This week saw RNC Chairman Michael Steele get mocked by liberals after
an appearance at the National Press Club, in which he came out strongly
against Obama's health reform initiative but admitted "I don't do
policy." Steele seemed to,
by some accounts, (though it's unfair to say for sure) demonstrate an
unfamiliarity with the concept of an individual mandate (a requirement
that individuals acquire health coverage), which has been a cornerstone
of the health debate since the Democratic primary, at least. We
also saw Obama personally accuse DeMint of empty political malice, as he responded to DeMint's comment that the GOP could
"break" Obama by blocking health care reform, making it the president's
"Waterloo." "This isn't about me," Obama declared, insinuating Republican pettiness.
So where was the GOP's wiz-kid of small-government policy, as these
accusations of vapid political posturing were being leveled?
Coincidentally, Bobby Jindal was undertaking a comeback tour of sourts
after months out of the limelight, following his poorly received
response to Obama's January address to Congress (which the White House
didn't call a "State of the Union"). Before that speech, Jindal was
touted as a top prospect for the GOP ticket in 2012--the rising star in the Republican Party; afterward, not as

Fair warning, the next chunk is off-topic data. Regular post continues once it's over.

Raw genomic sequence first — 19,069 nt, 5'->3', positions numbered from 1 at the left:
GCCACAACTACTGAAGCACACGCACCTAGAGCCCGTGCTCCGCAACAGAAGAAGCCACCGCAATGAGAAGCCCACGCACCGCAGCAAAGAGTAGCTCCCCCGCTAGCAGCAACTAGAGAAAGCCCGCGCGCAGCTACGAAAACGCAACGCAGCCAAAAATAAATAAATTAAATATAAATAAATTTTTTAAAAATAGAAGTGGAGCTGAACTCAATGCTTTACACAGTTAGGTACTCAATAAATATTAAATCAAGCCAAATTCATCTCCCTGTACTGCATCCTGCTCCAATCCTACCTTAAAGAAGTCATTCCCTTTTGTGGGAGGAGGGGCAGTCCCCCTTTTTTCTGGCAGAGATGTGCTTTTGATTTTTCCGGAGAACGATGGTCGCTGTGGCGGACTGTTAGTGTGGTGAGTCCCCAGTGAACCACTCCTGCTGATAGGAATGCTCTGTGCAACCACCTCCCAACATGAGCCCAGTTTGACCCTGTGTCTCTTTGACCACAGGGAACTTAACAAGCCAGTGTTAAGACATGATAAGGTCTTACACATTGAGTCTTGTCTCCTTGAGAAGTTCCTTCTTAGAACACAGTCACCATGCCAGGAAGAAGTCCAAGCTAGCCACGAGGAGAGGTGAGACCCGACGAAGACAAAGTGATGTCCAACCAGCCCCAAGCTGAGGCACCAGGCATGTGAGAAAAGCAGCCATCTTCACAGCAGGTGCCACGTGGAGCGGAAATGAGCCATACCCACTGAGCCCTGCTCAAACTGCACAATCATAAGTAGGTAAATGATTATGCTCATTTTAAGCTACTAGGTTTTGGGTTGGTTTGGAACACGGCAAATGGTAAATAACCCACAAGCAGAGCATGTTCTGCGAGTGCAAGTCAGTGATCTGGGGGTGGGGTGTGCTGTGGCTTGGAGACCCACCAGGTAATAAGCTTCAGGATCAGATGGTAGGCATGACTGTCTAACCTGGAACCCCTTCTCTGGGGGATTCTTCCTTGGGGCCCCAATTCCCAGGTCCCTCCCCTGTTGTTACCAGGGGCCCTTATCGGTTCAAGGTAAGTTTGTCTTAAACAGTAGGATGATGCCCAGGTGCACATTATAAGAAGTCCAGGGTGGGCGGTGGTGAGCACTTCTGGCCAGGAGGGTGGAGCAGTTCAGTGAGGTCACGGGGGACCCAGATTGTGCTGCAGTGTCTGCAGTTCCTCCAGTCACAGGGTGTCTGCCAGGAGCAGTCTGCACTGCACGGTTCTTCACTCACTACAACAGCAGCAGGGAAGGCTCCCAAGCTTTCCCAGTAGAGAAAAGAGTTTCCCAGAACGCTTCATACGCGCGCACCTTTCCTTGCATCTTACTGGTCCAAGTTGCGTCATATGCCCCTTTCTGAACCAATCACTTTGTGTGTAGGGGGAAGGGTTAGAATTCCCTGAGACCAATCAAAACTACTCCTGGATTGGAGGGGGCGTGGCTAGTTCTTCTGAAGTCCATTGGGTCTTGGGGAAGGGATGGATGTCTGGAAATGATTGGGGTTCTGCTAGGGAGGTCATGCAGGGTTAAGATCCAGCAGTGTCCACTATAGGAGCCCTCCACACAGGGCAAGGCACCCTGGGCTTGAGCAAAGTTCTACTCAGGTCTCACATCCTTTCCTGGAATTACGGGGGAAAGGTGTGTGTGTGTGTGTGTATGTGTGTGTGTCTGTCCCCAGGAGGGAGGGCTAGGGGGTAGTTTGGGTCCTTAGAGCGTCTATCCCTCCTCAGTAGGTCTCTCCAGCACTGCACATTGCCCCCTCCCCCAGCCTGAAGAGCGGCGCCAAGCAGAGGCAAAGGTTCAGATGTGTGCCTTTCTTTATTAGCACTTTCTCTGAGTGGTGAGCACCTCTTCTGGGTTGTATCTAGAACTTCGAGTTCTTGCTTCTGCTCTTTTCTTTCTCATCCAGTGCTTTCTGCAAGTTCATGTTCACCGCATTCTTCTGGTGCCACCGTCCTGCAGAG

Since then, his national-level appearances had been scant. He made an appearance on "Today" and another on "Good Morning America" as well as a couple other networks. But he had fallen off the national political radar, to an extent. As fellow Republican stars Sarah Palin, Mitt Romney, Newt Gingrich, Tim
Pawlenty, Eric Cantor, Rick Perry, and Mark Sanford (pre-scandal) drew
attention by talking about national issues, Jindal tended to Louisiana business and forewent national media appearances entirely during the state's legislative session.
Eventually, people stopped talking about his prospects for 2012.
But Jindal returned this week to blast Democrats' health reform plans in an appearance on CNN, two more on Fox News, and in an op-ed for Politico Monday, as well as in today's WSJ piece. According to his office, more TV appearances are likely to follow in the coming days.
In all instances, Jindal has offered a slightly wonkier edge on health
reform than some of his Republican cohorts, like DeMint and Steele--though not wonkier than those who are in the dry weeds of policy themselves in Congress, like Sens. Judd Gregg and Chuck Grassley, who routinely field questions about the funding intricacies being negotiated.
Jindal has not been afraid to get into policy, statistics, and details.
On Fox's "Hannity," Jindal railed
against the expansion of government, as many conservatives do, while backing up his
talk by citing a Heritage Foundation projection that, under Democratic reforms, marginal tax rates
at the high-end of the income spectrum could climb higher than in European
countries. On CNN, he cited
Dartmouth statistics indicating higher Medicare spending doesn't necessarily improve quality of care, and he parsed the fundamental similarity between the terms "government-run health care"
and a "government-run insurance" deftly when John Roberts of "American Morning"
pressed him, bringing the discussion back to a study by the Lewin
Group on how many Americans would leave their private insurance coverage for the government plan, a study he references in today's op-ed in The Wall Street Journal.